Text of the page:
Dynamic Dropdown Menus – Google Sheets

Learn how to create dropdown menus that will dynamically populate based on another dropdown menu. Copy our practice sheet to see this concept in action.

What Is A Dynamic Dropdown Menu

The goal of a dynamic dropdown menu is to show only relevant information in subsequent dropdowns. Also, known as dependent dropdowns, because the contents of a menu are dependent upon another dropdown’s selection. There are 2 different techniques to creating a dynamic dropdown menu.

  1. Filter Method
  2. Named Ranges Method
  3. Index Match Method

In our practice sheet we create a dynamic dropdown to only show cities that are within a selected state and a dropdown menu for the CONVERT function. We want to create a dynamic dropdown that will only show relevant variables to the dependent dropdown.

Practice Sheet Scenario

We have created a formula that will find a cities average temperature for any selected month. To help with this user experience we only want to show cities that are in the selected state.

Filter Method

The filter method takes advantage of the FILTER function. It works great for generating lists with corresponding variables. This means we have a list of data that we can easily filter by a cell in the corresponding column or row.

In our practice sheet you will find a spreadsheet of cities and the state they belong to under the “Data Validation FILTER” tab. The goal of our dynamic dropdown is when a user selects a state the cities dropdown menu will on show cities within that state. For instance, if we select Florida from the state dropdown we will want to show; Jacksonville, Miami, Palm Springs, and Tampa in the cities dropdown menu.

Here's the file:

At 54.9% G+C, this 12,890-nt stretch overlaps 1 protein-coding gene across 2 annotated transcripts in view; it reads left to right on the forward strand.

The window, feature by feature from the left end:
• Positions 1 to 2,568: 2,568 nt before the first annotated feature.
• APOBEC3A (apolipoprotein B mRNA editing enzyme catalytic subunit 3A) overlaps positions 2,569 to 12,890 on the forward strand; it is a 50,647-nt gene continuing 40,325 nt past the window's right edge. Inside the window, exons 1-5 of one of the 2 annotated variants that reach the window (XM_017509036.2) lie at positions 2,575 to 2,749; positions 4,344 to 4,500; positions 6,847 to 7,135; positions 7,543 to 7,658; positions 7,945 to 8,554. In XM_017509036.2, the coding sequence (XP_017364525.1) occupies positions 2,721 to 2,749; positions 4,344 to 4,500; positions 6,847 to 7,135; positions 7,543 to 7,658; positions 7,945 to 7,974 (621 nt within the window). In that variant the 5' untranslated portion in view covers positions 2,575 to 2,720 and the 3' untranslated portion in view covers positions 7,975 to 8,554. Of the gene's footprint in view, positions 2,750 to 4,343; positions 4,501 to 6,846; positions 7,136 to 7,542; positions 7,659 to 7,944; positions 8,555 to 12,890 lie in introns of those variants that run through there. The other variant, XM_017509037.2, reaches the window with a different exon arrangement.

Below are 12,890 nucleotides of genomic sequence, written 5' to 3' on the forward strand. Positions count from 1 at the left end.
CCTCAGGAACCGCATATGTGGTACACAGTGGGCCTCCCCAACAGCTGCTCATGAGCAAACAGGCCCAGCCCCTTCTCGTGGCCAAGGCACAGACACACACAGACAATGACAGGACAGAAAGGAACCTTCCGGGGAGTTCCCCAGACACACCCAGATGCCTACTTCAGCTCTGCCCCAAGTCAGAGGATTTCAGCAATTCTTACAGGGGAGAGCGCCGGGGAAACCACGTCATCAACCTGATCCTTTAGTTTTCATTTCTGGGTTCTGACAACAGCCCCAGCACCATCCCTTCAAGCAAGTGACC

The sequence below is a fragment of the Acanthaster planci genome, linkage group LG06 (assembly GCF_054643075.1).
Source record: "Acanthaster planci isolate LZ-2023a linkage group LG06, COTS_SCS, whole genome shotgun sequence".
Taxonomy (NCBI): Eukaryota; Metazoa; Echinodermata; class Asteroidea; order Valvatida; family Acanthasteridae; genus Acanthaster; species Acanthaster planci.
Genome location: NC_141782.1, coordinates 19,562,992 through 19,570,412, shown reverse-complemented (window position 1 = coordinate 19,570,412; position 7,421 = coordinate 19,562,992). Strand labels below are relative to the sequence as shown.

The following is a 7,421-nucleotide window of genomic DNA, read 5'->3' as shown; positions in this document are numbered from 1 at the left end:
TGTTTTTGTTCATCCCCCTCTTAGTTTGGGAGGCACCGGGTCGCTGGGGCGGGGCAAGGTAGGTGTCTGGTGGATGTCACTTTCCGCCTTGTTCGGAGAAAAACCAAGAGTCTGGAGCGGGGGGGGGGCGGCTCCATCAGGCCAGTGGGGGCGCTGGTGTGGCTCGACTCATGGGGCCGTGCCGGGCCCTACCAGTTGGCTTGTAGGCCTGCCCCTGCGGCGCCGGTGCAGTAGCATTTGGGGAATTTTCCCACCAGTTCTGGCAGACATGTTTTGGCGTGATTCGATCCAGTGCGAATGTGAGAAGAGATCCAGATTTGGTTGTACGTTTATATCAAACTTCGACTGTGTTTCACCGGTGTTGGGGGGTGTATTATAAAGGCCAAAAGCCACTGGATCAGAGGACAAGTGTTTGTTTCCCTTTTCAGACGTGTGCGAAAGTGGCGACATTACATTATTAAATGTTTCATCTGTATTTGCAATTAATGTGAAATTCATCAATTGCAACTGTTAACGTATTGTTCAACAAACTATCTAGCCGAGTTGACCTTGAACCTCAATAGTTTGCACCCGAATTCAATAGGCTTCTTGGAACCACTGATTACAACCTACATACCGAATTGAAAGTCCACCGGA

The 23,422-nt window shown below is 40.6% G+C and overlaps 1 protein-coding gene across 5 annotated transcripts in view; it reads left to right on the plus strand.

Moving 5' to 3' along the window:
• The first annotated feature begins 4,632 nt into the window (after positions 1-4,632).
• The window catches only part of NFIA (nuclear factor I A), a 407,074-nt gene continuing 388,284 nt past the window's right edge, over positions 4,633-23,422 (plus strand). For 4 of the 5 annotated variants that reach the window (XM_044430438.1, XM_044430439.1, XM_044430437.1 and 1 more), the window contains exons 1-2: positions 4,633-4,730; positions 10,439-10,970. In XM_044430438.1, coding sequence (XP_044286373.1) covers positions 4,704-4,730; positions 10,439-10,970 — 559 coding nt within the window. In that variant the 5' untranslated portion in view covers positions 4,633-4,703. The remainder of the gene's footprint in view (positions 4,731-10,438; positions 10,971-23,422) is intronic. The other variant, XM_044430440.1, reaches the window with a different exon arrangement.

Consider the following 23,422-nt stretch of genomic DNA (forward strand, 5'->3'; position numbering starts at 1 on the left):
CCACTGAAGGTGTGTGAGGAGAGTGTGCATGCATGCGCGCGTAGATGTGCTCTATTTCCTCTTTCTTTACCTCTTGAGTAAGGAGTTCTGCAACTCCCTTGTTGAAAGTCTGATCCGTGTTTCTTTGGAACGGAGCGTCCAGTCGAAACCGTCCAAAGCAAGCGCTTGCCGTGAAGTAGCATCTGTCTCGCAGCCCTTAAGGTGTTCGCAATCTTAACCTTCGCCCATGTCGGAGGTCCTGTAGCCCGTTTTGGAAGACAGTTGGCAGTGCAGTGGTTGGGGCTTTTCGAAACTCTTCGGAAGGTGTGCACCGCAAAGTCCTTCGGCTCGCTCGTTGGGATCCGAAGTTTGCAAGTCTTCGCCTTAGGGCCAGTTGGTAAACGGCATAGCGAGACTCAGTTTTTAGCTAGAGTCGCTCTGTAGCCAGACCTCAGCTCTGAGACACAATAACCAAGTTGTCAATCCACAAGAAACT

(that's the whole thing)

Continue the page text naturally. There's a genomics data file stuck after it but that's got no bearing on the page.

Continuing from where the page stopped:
The first step is to set up a data validation for the city select dropdown. We will use “List from a range” criteria. This will allow our data validation to display what ever is the selected range. In our practice sheet you can see we set our range to 'Data Validation FILTER'!D3:D54. This ensures we will always pull all data our filter function extracts.

Next we need to write our FILTER formula. In 'Data Validation FILTER'!D3 we can add the code as seen below.

=FILTER(B:B,A:A='Dynamic Menu FILTER'!A2)

Formula Explained

Our formula states that we would like to filter the data in our cities column. The A:A='Dynamic Menu FILTER'!A2 is the condition to filter our cities column by. We are stating that we would like to filter column B if column A contains our selected state from our dropdown in the “Dynamic Menu” tab.

The FILTER function can be expanding by adding additional conditions, this is the simplest way to create a dynamic dropdown. But there are times that the Filter Method is limited if your data you wish to filter doesn’t have corresponding cells.

Practice Sheet Scenario

In our practice sheet we need a dynamic dropdown menu that will convert values from one unit to another, but for the units to be converted they have to be in the same category. For instance, we cannot convert Fahrenheit to Years, because Fahrenheit is a in the Temperature category and Years is in the Time category.

When the category of conversion is selected, we only want to show start units and end units that pertain to that category.